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7 Major Cyber Attacks in 2021 and Lessons Learned to Strengthen Your Defenses in 2022

Cyber attackers continued to successfully target organizations in all sectors and of all sizes during 2021. The biggest cyber attacks in 2021 resulted in damaging financial, reputational, and even societal consequences. Security leaders and teams should use the lessons learned from high-profile attacks to improve their organization’s security posture. Let’s look at 7 major cyber attacks in 2021 and the key lessons to learn from them.

The 2021 Cyber Attack Landscape

Threat actors continued to take advantage of additional security vulnerabilities created by the rapid pandemic-induced change to remote work. When remote work was a factor in data breaches during 2021, one study found the cost per breach increased by $1 million per incident.

37-Percent-Ransomware-2021-Cyber-AttacksRansomware remains one of the most significant cybersecurity threats with targets ranging from critical infrastructure to large enterprises to police departments. According to one report, 37 percent of organizations surveyed were hit by ransomware attacks in 2021.

Ransomware gangs now regularly use double extortion techniques. Not content with just encrypting important files or endpoints, in double extortion attacks, adversaries exfiltrate sensitive data before delivering ransomware payloads. The added incentive to pay the ransom comes from the threat of sensitive data being published on the Dark Web.

Another worrying trend in several 2021 cyber attacks was a focus on disrupting or infiltrating supply chains. Malicious actors target supply chains because they know that the downstream effects can hit multiple organizations or even result in supply shortages of critical goods and services.

2021 Cyber Attacks That Shook the World

Bearing this landscape in mind, here is a run-through of seven high-profile incidents that made global media headlines.

1. Colonial Pipeline

The Colonial Pipeline 2021 cyber attack concerned the information security community, consumers, and government agencies. Colonial Pipeline transports diesel, jet fuel, and gasoline across a 5,500-mile journey starting in Houston and terminating in New York. In May 2021, an Eastern European ransomware group known as DarkSide managed to infiltrate Colonial Pipeline’s billing system.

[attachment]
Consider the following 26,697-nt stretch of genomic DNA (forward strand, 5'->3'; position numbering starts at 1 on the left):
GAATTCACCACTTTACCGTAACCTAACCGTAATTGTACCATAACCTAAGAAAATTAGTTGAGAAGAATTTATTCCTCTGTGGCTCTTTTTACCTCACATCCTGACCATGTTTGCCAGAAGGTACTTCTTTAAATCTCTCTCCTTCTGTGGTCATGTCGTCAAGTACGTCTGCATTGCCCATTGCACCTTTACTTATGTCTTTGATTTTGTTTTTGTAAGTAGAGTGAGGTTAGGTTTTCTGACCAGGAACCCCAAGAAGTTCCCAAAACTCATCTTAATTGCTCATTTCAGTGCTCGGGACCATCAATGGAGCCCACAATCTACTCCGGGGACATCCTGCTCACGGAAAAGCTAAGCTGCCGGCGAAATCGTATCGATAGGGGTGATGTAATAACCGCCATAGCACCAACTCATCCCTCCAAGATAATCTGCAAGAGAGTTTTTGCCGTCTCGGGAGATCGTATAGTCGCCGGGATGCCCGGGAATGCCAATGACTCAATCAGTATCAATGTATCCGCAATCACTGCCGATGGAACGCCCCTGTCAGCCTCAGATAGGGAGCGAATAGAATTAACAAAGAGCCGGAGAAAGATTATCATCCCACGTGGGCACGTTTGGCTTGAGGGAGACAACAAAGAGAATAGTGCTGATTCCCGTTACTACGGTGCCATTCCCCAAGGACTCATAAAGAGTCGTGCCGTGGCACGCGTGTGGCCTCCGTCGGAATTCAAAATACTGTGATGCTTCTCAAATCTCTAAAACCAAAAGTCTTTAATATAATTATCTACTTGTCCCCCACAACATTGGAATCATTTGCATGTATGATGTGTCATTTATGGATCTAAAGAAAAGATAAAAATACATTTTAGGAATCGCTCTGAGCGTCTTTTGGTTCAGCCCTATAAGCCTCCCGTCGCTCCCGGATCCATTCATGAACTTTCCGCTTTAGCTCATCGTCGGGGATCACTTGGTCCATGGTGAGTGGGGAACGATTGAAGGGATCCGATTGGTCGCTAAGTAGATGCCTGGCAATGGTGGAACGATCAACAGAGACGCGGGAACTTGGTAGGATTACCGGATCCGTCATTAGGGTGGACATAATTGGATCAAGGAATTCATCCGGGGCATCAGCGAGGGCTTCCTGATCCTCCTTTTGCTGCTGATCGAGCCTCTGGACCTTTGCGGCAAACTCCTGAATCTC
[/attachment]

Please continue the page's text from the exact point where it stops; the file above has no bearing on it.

Fearing an eventual lateral movement traversing the boundary between IT and operational technology (OT), the company halted all pipeline operations to contain the attack. The operational disruption lasted five days while Colonial Pipeline responded to the incident.

Part of the response involved paying a $4.4 million ransom to the ransomware gang. The FBI managed to recover a portion of this ransom in the aftermath. The concern around this breach was elevated by media images of panicked motorists queueing to stock up on gasoline because they feared an extended fuel shortage.

Subsequent investigations into the cyber attack on Colonial Pipeline found that the initial attack vector was a stolen password used to log in to a legacy VPN. The threat actors likely found the stolen password in a Dark Web leak list from a previous data breach. The Colonial Pipeline’s CEO, Joseph Blount, had to testify in front of the Senate Homeland Security and Governmental Affairs Committee about how the company handled this attack.

Lessons Learned:

  • Multifactor authentication is critical: In his testimony, Mr. Blount said that the hacked VPN account only had single-factor authentication. In today’s threat landscape, depending on passwords alone to secure access to accounts is very risky.